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Donegal Socks

Donegal Socks’ natural ruggedness reflects the diversity of Donegal colours and landscapes, a truly wild and breathtaking region.
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    16.9 In Stock

    Genuine dark grey Irish socks. Knitted in Ireland in the Donegal Socks workshops with 80% wool and 20% polyamide, these hardwearing socks are the cold winter days essentials.

    16,90 €
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    16.9 In Stock

    Genuine mottled dark purple Irish socks. Knitted in Ireland in the Donegal Socks workshops with 80% wool and 20% polyamide, these hardwearing socks are the cold winter days essentials.

    16,90 €
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    16.9 In Stock

    Genuine meadow-coloured Irish socks. Knitted in Ireland in the Donegal Socks workshops with 80% wool and 20% polyamide, these hardwearing socks are the cold winter days essentials.

    16,90 €
    In Stock
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    16.9 In Stock

    These authentic short blue Irish socks are made in the Donegal Socks workshops in Ireland, with 80% wool and 20% polyamide for a more durable fabric. These medium-length socks are the perfect gear for cold winter days.

    16,90 €
    In Stock
Showing 1 - 4 of 4 items

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Donegal Socks is a family-run business of 3 generations, located in Glenties on the Irish West Coast. The wool used to make the socks is 100% Donegal wool. Deeply inspired by its beautiful surroundings, the wool is sprinkled with various colours (up to 8 colours).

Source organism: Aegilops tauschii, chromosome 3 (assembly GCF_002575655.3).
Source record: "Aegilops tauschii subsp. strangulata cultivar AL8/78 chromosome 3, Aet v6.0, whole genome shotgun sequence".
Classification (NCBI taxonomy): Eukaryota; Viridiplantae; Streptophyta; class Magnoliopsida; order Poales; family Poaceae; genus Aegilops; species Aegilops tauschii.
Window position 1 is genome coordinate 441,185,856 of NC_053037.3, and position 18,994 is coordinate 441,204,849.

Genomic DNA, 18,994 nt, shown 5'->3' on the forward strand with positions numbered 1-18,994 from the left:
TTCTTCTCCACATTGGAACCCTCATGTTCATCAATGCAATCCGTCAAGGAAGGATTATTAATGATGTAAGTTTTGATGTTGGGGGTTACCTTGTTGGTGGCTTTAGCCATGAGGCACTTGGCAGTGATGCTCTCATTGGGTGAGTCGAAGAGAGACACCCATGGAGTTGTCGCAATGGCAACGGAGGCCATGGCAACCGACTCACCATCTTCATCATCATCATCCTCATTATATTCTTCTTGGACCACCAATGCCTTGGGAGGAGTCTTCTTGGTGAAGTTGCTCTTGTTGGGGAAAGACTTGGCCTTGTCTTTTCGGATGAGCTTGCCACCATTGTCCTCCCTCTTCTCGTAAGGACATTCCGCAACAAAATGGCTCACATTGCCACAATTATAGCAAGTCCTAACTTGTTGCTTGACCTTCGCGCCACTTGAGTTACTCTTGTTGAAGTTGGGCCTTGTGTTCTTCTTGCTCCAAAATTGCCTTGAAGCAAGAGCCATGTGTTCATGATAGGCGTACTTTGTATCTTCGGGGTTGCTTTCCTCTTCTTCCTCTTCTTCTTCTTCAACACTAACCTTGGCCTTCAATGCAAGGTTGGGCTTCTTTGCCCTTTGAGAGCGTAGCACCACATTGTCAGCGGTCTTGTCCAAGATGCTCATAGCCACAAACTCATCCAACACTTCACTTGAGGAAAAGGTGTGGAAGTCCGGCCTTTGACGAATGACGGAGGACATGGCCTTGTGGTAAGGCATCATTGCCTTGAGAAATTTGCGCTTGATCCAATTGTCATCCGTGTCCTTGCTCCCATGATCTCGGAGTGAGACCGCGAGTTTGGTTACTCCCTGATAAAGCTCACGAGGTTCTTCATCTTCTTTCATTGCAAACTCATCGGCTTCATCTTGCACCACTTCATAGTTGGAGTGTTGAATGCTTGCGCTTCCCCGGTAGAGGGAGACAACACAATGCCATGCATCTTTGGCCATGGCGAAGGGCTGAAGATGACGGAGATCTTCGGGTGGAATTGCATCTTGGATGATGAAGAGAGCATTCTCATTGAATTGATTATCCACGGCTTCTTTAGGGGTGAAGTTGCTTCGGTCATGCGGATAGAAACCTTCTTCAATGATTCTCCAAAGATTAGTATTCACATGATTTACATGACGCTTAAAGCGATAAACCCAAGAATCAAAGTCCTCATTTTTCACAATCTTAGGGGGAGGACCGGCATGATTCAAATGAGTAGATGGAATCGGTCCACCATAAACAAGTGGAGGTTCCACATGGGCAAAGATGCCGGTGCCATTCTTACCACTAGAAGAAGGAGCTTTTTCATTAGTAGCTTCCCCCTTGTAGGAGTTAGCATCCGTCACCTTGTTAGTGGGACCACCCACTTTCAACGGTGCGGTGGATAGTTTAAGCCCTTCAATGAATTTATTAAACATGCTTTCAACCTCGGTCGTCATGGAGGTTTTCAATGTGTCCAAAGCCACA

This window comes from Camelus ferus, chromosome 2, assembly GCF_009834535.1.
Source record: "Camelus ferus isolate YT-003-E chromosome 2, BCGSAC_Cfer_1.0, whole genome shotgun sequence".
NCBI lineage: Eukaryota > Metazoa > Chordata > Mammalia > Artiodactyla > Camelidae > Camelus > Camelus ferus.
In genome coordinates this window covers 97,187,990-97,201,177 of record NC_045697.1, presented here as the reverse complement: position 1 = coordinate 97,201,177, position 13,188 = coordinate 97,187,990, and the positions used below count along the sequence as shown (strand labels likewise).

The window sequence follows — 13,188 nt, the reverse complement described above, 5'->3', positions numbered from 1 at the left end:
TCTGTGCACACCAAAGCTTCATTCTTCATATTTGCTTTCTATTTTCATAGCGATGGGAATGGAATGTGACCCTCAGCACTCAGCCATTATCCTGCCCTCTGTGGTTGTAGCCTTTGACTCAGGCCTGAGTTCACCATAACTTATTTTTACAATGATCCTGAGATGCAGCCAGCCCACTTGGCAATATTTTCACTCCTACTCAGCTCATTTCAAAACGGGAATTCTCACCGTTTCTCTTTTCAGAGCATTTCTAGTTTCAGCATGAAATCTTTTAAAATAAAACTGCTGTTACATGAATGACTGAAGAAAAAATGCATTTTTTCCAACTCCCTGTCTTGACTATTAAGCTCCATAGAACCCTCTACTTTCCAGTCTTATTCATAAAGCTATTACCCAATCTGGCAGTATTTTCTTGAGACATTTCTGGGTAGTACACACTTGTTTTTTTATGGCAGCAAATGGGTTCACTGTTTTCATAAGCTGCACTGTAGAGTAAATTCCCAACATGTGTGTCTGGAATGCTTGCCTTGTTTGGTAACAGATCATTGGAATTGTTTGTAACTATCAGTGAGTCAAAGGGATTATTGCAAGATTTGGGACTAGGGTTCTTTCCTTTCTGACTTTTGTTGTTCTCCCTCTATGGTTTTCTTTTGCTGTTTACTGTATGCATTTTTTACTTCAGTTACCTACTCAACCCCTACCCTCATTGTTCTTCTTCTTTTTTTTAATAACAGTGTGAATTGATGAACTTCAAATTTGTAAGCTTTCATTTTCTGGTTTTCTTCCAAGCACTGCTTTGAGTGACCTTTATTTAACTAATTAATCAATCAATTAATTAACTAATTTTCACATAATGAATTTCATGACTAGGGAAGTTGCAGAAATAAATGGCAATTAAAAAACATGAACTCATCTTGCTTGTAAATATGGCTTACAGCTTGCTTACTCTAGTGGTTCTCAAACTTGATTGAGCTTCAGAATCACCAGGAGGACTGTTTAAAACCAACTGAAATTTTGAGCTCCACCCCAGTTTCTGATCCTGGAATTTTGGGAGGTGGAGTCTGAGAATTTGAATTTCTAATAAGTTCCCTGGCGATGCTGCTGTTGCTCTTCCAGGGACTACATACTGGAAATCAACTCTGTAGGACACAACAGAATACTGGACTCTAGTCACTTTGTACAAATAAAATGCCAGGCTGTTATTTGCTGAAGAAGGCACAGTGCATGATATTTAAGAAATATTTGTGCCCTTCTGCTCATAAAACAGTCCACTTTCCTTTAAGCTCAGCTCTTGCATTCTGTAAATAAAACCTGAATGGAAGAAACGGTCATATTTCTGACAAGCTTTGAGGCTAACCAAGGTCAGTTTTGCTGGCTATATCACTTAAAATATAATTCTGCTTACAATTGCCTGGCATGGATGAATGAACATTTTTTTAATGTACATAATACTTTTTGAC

Glenties town has been known for centuries for its woollen sock manufacturing industry. The film “Dance in Lughnasa” featuring Meryl Streep and written by Brian Friel takes place in the town, where the Mundy sisters (who inspired the film’s story) used to earn a living by knitting socks for local factories.

Today, the Breslin family has been striving for over three generations to maintain these traditional crafts and keeps on manufacturing socks for local markets and exports. The brand name is originated from Dionisio Magbuelas, nicknamed Papa Isio, foreman in a sugar plantation but also shaman and healer.  In 1896, he became a key player in the struggle for the independence of his country against Spain. In 1898, the United States bought the archipelago from Spain and Papa Isio continued the fight until his imprisonment in 1908. He died in jail three years later and his country became independent in 1946.

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